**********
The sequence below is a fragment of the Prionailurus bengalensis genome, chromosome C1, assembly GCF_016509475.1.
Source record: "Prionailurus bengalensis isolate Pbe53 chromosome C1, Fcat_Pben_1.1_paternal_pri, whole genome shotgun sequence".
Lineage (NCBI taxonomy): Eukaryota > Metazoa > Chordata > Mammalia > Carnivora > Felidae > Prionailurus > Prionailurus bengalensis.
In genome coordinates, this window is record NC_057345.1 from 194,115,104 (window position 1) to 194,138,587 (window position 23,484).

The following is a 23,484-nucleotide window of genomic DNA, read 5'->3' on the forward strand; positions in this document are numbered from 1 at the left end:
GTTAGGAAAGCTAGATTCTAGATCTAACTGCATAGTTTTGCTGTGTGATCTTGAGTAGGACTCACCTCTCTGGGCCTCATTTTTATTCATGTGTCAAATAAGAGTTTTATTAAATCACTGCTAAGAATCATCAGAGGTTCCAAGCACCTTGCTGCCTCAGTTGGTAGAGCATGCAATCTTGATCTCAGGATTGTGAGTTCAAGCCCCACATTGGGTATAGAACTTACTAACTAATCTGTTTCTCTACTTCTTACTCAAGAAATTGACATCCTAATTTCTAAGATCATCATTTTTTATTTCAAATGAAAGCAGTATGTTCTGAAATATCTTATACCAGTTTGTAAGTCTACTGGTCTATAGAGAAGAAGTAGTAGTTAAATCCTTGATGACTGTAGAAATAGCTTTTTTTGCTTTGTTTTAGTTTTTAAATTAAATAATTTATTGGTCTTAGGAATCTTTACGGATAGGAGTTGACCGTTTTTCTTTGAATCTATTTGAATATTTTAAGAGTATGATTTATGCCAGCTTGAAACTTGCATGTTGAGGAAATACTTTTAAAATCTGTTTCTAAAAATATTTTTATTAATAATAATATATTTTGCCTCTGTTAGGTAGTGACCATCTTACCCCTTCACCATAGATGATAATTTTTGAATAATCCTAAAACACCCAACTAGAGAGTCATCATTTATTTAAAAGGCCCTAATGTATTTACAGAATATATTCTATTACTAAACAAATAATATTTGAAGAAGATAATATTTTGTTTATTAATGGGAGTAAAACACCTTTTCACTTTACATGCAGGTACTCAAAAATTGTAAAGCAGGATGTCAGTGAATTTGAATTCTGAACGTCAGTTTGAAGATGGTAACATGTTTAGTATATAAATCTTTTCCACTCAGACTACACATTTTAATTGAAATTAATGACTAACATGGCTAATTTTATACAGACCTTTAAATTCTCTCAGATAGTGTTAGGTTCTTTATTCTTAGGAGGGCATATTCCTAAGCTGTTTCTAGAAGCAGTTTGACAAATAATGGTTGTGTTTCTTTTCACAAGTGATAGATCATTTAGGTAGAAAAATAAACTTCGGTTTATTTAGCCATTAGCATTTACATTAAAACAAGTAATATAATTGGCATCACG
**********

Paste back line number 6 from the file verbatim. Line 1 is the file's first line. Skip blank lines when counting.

GTTAGGAAAGCTAGATTCTAGATCTAACTGCATAGTTTTGCTGTGTGATCTTGAGTAGGACTCACCTCTCTGGGCCTCATTTTTATTCATGTGTCAAATAAGAGTTTTATTAAATCACTGCTAAGAATCATCAGAGGTTCCAAGCACCTTGCTGCCTCAGTTGGTAGAGCATGCAATCTTGATCTCAGGATTGTGAGTTCAAGCCCCACATTGGGTATAGAACTTACTAACTAATCTGTTTCTCTACTTCTTACTCAAGAAATTGACATCCTAATTTCTAAGATCATCATTTTTTATTTCAAATGAAAGCAGTATGTTCTGAAATATCTTATACCAGTTTGTAAGTCTACTGGTCTATAGAGAAGAAGTAGTAGTTAAATCCTTGATGACTGTAGAAATAGCTTTTTTTGCTTTGTTTTAGTTTTTAAATTAAATAATTTATTGGTCTTAGGAATCTTTACGGATAGGAGTTGACCGTTTTTCTTTGAATCTATTTGAATATTTTAAGAGTATGATTTATGCCAGCTTGAAACTTGCATGTTGAGGAAATACTTTTAAAATCTGTTTCTAAAAATATTTTTATTAATAATAATATATTTTGCCTCTGTTAGGTAGTGACCATCTTACCCCTTCACCATAGATGATAATTTTTGAATAATCCTAAAACACCCAACTAGAGAGTCATCATTTATTTAAAAGGCCCTAATGTATTTACAGAATATATTCTATTACTAAACAAATAATATTTGAAGAAGATAATATTTTGTTTATTAATGGGAGTAAAACACCTTTTCACTTTACATGCAGGTACTCAAAAATTGTAAAGCAGGATGTCAGTGAATTTGAATTCTGAACGTCAGTTTGAAGATGGTAACATGTTTAGTATATAAATCTTTTCCACTCAGACTACACATTTTAATTGAAATTAATGACTAACATGGCTAATTTTATACAGACCTTTAAATTCTCTCAGATAGTGTTAGGTTCTTTATTCTTAGGAGGGCATATTCCTAAGCTGTTTCTAGAAGCAGTTTGACAAATAATGGTTGTGTTTCTTTTCACAAGTGATAGATCATTTAGGTAGAAAAATAAACTTCGGTTTATTTAGCCATTAGCATTTACATTAAAACAAGTAATATAATTGGCATCACG